Developmental Trauma

Developmental trauma or chronic early childhood exposure to abuse and neglect by caregivers has been shown to have a long-lasting pervasive impact on mental and neural development, including problems with attention, impulse control, self-regulation, and executive functioning. Children and adults with developmental trauma rarely have a satisfactory response to
currently available evidence-based psychotherapeutic and pharmacological treatments. Neurofeedback training (NFT) is an application of brain computer interface technology, aiming to alter electrical brain activity associated with various challenging symptoms.

The approach is based on the brains own neural plasticity and its ability to change its own foundational rhythms. It is non intrusive and works quickly without the having to talk about the trauma or problems in detail. It has been described as the ‘cutting edge in mental health care’. This approach has been spearheaded by eminent clinicians in the field of developmental trauma including Sebern Fisher, Bessel van der Kolk and Susan Othmer.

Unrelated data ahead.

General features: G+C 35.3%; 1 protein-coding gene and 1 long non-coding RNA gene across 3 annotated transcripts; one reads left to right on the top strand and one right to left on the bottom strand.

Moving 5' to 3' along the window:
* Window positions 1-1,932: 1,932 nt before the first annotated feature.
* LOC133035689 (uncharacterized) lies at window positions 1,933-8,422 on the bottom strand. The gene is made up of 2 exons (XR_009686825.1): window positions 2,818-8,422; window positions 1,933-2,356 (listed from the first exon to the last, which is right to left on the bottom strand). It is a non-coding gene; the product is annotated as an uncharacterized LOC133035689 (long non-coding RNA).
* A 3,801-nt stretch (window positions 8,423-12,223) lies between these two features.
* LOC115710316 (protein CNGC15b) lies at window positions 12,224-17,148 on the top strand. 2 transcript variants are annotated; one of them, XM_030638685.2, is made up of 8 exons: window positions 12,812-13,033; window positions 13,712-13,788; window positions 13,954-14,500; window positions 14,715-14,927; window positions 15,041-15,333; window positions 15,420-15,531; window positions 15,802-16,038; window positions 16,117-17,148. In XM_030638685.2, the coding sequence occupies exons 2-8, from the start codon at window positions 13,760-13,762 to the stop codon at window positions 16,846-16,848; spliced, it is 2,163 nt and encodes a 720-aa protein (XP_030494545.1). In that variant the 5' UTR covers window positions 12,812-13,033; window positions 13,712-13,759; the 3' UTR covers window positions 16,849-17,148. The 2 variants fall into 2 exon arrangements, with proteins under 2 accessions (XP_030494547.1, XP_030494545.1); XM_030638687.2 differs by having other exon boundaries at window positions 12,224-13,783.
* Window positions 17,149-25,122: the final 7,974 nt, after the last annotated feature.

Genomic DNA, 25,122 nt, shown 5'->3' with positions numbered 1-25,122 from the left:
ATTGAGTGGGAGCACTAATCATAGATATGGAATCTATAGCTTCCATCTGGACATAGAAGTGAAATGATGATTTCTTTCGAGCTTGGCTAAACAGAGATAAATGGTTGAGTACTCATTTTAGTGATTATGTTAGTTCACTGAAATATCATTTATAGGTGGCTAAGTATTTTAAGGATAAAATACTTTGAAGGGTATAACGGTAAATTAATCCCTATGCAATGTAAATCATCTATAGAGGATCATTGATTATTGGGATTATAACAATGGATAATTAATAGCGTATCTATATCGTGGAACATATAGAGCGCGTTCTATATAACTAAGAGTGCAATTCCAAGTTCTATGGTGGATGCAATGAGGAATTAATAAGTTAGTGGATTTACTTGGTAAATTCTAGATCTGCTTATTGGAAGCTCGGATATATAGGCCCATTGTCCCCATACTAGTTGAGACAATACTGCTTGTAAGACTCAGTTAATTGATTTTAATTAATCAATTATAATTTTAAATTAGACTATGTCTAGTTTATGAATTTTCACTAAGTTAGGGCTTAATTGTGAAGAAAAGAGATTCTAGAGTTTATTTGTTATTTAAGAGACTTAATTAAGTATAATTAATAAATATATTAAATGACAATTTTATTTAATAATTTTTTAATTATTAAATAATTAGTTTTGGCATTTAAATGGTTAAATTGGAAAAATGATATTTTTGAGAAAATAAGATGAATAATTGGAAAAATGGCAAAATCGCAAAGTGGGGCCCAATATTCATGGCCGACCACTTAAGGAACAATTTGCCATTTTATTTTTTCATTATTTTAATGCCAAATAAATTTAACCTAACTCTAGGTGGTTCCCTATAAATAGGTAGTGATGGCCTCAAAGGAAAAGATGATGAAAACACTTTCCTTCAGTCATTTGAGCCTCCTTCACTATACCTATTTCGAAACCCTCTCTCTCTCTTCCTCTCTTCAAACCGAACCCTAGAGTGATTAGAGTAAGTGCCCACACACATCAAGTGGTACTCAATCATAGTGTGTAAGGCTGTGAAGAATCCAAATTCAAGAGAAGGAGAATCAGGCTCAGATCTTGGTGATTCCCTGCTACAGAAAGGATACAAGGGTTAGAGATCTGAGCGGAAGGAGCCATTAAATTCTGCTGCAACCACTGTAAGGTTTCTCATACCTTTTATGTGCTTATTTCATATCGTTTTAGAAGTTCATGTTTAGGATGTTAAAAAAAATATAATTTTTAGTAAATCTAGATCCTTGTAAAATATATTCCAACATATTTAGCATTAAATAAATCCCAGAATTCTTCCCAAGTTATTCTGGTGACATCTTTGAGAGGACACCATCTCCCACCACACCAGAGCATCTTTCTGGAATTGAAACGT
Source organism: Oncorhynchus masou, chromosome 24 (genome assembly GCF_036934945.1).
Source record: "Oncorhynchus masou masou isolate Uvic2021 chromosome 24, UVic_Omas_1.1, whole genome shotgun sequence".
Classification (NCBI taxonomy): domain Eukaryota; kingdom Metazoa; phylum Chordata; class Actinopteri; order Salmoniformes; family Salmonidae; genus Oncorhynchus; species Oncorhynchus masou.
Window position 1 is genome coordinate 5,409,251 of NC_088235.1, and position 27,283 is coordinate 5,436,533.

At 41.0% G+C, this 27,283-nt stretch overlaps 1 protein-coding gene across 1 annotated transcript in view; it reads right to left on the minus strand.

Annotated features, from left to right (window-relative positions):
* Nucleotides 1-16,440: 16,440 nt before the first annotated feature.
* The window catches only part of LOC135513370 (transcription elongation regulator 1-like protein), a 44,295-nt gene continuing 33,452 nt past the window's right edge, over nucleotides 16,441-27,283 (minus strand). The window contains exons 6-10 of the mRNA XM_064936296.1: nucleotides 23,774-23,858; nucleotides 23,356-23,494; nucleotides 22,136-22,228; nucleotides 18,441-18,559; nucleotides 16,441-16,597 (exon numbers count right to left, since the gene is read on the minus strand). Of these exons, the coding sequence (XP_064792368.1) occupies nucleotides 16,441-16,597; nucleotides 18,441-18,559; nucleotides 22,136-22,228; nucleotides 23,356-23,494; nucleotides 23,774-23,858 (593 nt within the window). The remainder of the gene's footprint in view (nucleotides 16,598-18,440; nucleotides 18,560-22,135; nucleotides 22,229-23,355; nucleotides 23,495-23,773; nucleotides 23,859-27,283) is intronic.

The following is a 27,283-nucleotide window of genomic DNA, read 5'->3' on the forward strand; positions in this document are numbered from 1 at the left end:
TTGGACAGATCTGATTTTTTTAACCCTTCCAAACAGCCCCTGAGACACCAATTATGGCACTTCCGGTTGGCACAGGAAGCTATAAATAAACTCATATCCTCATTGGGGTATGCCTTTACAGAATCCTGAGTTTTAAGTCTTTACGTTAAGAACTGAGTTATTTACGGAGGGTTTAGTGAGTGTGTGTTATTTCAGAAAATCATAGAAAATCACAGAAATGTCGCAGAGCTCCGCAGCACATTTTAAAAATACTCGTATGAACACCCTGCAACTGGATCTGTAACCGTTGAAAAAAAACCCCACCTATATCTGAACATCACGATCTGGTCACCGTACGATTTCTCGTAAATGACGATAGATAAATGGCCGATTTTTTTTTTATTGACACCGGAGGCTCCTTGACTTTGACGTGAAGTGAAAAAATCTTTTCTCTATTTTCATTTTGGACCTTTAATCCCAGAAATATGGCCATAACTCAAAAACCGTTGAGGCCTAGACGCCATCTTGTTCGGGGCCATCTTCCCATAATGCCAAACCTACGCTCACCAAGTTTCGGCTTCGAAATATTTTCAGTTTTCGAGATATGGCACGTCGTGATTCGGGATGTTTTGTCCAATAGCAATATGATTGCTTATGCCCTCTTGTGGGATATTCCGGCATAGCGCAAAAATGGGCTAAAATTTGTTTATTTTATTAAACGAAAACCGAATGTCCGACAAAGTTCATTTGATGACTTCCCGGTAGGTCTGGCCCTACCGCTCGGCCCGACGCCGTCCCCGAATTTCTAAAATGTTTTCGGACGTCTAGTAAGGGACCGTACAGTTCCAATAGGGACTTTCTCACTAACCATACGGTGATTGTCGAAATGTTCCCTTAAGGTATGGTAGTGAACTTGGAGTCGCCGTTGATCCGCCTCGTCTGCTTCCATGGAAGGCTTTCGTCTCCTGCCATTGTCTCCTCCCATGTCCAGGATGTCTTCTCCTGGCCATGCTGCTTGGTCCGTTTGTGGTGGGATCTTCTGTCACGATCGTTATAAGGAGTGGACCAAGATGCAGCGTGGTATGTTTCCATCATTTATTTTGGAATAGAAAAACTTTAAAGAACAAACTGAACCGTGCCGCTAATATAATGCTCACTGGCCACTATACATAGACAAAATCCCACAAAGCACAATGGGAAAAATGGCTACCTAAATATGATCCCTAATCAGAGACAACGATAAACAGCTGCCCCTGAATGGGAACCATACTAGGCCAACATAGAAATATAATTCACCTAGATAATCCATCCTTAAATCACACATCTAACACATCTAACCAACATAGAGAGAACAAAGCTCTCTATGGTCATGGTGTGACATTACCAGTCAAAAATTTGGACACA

Sebern Fisher
Bessel Vander Volk
Dr Othmer

Here at the Braincollective we work with developmental trauma using the Othmer method of Neurofeedback (ILF) in both adults and children who often present with a suite of symptoms including ADHD, dyslexia, dyspraxia, insomnia, depression, anxiety and ODD. We are qualified to an advanced level in Neurofeedback and deep state training, this method is powerful and safe and often leads to the resolution of trauma. The scale of the challenge:
• The Crime Survey for England and Wales 2019(CSEW) estimated that one in five adults aged 18 to 74 years experienced at least one form of child abuse, whether emotional abuse, physical abuse, sexual abuse, or witnessing domestic violence or abuse, before the age of 16 years (8.5 million people).

• In addition, an estimated 1 in 100 adults aged 18 to 74 years experienced physical neglect before the age of 16 years (481,000 people); this includes not being taken care of or not having enough food, shelter or clothing, but it does not cover all types of neglect.

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